Before spending money on nutrients, make sure you have adjusted your pH to be optimal. Money spent on nutrients that the plant cannot uptake because of imbalanced soil chemistry is an investment with little to no return on investment. Start with pH, and let the soils work for you.
The pH scale ranges between 0 and 14, where pH 7 is neutral, pH values below 7 are acidic, and pH values above 7 are alkaline. The lower the pH value, the more acidic the soil, and conversely, the higher higher the pH value, the more alkaline the soil. The pH scale is logarithmic, so each pH unit change represents a tenfold change in acidity or alkalinity. For example, a soil with a pH of 6 is 10 times as acidic as one with a pH of 7 and a soil with a pH of 8 is 10 times as alkaline as one with a pH of 7 and 100 times as alkaline as one with a pH of 6.
Note that the term alkaline refers to soil pH above 7.0; the term alkali is an older term for alkali is an older term for soils with excessive sodium. The soil reaction is important because it greatly influences nutrient availability, solubility of toxic ions and microbial activity. (see chart)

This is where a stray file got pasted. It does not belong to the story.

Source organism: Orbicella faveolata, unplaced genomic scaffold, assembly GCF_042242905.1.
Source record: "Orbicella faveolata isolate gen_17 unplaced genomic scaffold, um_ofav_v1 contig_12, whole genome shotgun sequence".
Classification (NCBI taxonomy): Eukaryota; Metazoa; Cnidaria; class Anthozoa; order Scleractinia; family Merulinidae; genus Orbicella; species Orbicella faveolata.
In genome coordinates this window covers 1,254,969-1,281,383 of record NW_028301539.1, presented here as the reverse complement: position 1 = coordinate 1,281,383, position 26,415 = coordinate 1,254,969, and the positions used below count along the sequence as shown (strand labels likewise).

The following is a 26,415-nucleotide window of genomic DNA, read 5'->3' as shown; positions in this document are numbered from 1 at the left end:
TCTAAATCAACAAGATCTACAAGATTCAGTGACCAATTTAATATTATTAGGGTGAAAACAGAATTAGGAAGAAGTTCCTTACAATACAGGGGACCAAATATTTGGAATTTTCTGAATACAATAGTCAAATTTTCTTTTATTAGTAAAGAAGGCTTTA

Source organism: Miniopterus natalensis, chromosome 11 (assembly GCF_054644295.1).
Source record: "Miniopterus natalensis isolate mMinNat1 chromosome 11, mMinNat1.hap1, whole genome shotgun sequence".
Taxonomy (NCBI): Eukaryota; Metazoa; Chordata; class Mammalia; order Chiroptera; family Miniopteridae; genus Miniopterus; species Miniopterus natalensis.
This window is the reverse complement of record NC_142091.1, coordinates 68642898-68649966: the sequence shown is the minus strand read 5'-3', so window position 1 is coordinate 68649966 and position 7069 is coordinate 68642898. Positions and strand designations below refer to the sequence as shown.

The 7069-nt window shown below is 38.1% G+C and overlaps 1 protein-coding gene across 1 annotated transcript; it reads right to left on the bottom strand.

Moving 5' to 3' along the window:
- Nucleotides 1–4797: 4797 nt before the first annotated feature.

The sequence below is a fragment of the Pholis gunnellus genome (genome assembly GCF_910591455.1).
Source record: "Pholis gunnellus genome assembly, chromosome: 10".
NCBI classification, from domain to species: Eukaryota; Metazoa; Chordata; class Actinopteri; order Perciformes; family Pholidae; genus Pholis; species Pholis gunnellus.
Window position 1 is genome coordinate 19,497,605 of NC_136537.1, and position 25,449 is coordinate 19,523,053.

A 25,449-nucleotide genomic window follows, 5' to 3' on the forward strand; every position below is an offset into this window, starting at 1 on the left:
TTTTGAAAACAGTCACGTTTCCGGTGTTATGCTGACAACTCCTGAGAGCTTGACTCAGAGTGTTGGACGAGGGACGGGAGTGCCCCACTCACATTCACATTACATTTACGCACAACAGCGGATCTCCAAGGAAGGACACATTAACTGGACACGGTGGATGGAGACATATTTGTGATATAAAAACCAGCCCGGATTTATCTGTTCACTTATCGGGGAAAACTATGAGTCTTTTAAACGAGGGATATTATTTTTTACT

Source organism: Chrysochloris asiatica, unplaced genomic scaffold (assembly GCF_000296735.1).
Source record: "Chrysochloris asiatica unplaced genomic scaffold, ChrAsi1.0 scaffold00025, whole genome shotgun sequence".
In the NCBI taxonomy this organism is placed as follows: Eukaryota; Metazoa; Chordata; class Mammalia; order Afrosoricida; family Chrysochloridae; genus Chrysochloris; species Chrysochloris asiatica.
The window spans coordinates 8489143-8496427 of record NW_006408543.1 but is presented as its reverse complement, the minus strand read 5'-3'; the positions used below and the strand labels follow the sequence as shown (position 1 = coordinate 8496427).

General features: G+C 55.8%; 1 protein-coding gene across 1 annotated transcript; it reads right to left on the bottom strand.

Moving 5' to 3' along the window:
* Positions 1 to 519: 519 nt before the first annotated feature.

The maximum availability of the primary nutrients (N-P-K) is greatest at pH value between 6.5 and 7.0. The solubility of some phytotoxic elements, such as aluminum, increases at low pH values (below 5.5), which can reduce crop yields. Manganese may also become toxic at low pH levels. Sodium is generally excessive when the soil pH is above 8.5. Near neutral pH values favor the activity of many microorganisms responsible for essential biological activity in the soil.
Some crops (such as blueberry and strawberries) tend to grow better in slightly acidic soils. Consult our agronomy team for specific crop pH recommendations.
If you have high pH soils, elemental sulfur should be incorporated into the soil to help reduce the pH.
If you have lower pH soils, lime or dolomitic lime (if also low in magnesium) should be added to help raise the pH.